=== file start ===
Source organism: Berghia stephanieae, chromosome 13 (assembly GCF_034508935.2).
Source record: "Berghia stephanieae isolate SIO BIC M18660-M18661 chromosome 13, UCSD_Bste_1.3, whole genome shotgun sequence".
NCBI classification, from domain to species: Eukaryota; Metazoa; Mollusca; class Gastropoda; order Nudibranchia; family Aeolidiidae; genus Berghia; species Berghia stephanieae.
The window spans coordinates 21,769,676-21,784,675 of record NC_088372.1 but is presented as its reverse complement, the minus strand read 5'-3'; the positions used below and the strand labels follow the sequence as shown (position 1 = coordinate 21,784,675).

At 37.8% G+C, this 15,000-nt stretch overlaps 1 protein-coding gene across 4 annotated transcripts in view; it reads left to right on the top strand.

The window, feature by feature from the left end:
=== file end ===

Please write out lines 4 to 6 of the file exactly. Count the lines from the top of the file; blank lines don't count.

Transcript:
The window spans coordinates 21,769,676-21,784,675 of record NC_088372.1 but is presented as its reverse complement, the minus strand read 5'-3'; the positions used below and the strand labels follow the sequence as shown (position 1 = coordinate 21,784,675).

At 37.8% G+C, this 15,000-nt stretch overlaps 1 protein-coding gene across 4 annotated transcripts in view; it reads left to right on the top strand.

The window, feature by feature from the left end: